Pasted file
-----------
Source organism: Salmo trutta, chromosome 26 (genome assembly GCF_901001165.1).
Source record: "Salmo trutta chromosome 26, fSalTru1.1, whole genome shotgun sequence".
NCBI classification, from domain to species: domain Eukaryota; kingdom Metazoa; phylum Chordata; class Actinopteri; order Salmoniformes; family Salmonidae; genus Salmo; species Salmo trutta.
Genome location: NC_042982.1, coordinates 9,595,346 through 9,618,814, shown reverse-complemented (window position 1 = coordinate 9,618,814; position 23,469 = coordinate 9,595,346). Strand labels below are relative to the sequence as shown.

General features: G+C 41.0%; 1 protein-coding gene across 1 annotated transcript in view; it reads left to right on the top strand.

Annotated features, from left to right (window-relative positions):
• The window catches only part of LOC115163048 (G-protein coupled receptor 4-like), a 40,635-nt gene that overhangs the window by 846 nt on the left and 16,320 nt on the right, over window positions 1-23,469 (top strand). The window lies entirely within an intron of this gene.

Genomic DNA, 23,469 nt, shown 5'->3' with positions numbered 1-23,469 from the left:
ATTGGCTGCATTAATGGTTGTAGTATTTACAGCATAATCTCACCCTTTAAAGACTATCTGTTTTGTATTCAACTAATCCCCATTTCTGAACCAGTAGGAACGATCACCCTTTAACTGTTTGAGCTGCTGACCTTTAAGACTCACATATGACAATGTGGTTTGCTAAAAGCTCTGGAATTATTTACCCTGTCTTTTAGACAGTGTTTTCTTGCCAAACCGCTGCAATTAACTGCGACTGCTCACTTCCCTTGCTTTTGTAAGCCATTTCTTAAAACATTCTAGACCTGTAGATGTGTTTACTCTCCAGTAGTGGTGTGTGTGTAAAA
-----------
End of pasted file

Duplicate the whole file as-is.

Source organism: Salmo trutta, chromosome 26 (genome assembly GCF_901001165.1).
Source record: "Salmo trutta chromosome 26, fSalTru1.1, whole genome shotgun sequence".
NCBI classification, from domain to species: domain Eukaryota; kingdom Metazoa; phylum Chordata; class Actinopteri; order Salmoniformes; family Salmonidae; genus Salmo; species Salmo trutta.
Genome location: NC_042982.1, coordinates 9,595,346 through 9,618,814, shown reverse-complemented (window position 1 = coordinate 9,618,814; position 23,469 = coordinate 9,595,346). Strand labels below are relative to the sequence as shown.

General features: G+C 41.0%; 1 protein-coding gene across 1 annotated transcript in view; it reads left to right on the top strand.

Annotated features, from left to right (window-relative positions):
• The window catches only part of LOC115163048 (G-protein coupled receptor 4-like), a 40,635-nt gene that overhangs the window by 846 nt on the left and 16,320 nt on the right, over window positions 1-23,469 (top strand). The window lies entirely within an intron of this gene.

Genomic DNA, 23,469 nt, shown 5'->3' with positions numbered 1-23,469 from the left:
ATTGGCTGCATTAATGGTTGTAGTATTTACAGCATAATCTCACCCTTTAAAGACTATCTGTTTTGTATTCAACTAATCCCCATTTCTGAACCAGTAGGAACGATCACCCTTTAACTGTTTGAGCTGCTGACCTTTAAGACTCACATATGACAATGTGGTTTGCTAAAAGCTCTGGAATTATTTACCCTGTCTTTTAGACAGTGTTTTCTTGCCAAACCGCTGCAATTAACTGCGACTGCTCACTTCCCTTGCTTTTGTAAGCCATTTCTTAAAACATTCTAGACCTGTAGATGTGTTTACTCTCCAGTAGTGGTGTGTGTGTAAAA